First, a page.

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Tom Toles
Posted at 07:15 AM ET, 02/20/2013

New Arcadia

Okay, I’ll tie it all together today. All the musings, serious and whimsical, I’ve expressed in this space about where we are in history. This should be enough for one day’s blog post.

I’ve said we’re in a new era. That the political arguments we’ve been chewing on, and vice versa, for the last half century are largely decided. And I’ve said robots are taking over. Yesterday I said we could use fewer people. I’ve said I want to wear a toga. What does it all add up to, other than a prima facie case that I’m insane? Here’s what. We’re entering a new era, and I’ve been trying to divine what it might be. Today I’m here to tell you!

The robot advances are going to change things fundamentally, and offers us a chance to do things VERY differently. Thinking about them as just grinding out more of the same products and services that we are secretly sick to death of is small bore thinking. Let’s redefine what we’d like the world, and our lives to be like, and set about building that. We could all use a new project. And so could the robots. All it needs is a name. The name is New Arcadia. The New Arcadian Era! The New Arcadian Project! There, I’ve said it three times so you won’t forget. Probably already copyrighted for something or other, and surely there is a band somewhere called that. Whatever, it will do for today.

The important thing is what it will be like. First, let’s finally accept the logic of mechanization and push for WAY LESS WORK TIME. Have we had enough of the nose-to-the-grindstone yet? You bet we have! New Arcadia will have lots more free time. And the physical world? It will be divided into three zones: 1)Vital urban centers. Yes, cities are making a comeback, and it’s a great thing, too. Let’s make them dense and walkable and livable and beautiful. 2)Protected natural areas. Let’s preserve and stitch together enough wild nature so it will flourish and always be there for us and have the wild, dangerous predators in it that generate a little respect and awe and keep it from being boring. 3)Some defined intermediate zones that are more interesting than sprawl, and about access to natural landscape and less about driving to the mall. And again, beautiful. I think we’ve had a lot of design functionality, and conversely, design daring. Let’s try beautiful again for awhile. There you have it, or could, if you want it.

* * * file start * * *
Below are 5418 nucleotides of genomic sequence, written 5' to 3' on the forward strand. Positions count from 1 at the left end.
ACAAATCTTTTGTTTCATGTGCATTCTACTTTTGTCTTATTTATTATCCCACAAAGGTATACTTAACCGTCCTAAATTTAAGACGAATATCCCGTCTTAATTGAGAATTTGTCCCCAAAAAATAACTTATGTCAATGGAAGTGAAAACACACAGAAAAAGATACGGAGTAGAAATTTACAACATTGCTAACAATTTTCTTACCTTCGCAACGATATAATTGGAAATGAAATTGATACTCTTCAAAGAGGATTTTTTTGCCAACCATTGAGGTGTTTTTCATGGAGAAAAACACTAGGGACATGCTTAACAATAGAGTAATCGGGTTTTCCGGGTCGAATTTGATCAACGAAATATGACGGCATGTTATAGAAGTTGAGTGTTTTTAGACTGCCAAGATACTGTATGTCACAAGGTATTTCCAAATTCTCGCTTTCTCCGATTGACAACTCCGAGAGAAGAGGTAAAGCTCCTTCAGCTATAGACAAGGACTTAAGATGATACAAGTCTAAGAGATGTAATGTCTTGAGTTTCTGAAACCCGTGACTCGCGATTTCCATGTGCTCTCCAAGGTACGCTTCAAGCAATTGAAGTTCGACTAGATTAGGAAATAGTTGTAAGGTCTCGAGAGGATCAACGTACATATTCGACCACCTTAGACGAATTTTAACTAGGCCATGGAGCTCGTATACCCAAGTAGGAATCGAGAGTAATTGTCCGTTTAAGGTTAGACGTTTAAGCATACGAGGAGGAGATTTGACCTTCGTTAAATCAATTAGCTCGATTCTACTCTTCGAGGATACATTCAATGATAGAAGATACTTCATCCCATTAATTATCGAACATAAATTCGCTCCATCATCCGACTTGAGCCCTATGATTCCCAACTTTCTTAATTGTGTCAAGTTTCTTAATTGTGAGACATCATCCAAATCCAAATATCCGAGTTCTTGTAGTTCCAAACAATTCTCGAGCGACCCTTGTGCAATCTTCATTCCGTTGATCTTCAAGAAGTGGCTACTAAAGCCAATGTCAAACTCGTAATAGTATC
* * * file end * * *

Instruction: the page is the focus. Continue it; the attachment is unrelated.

By  |  07:15 AM ET, 02/20/2013

 
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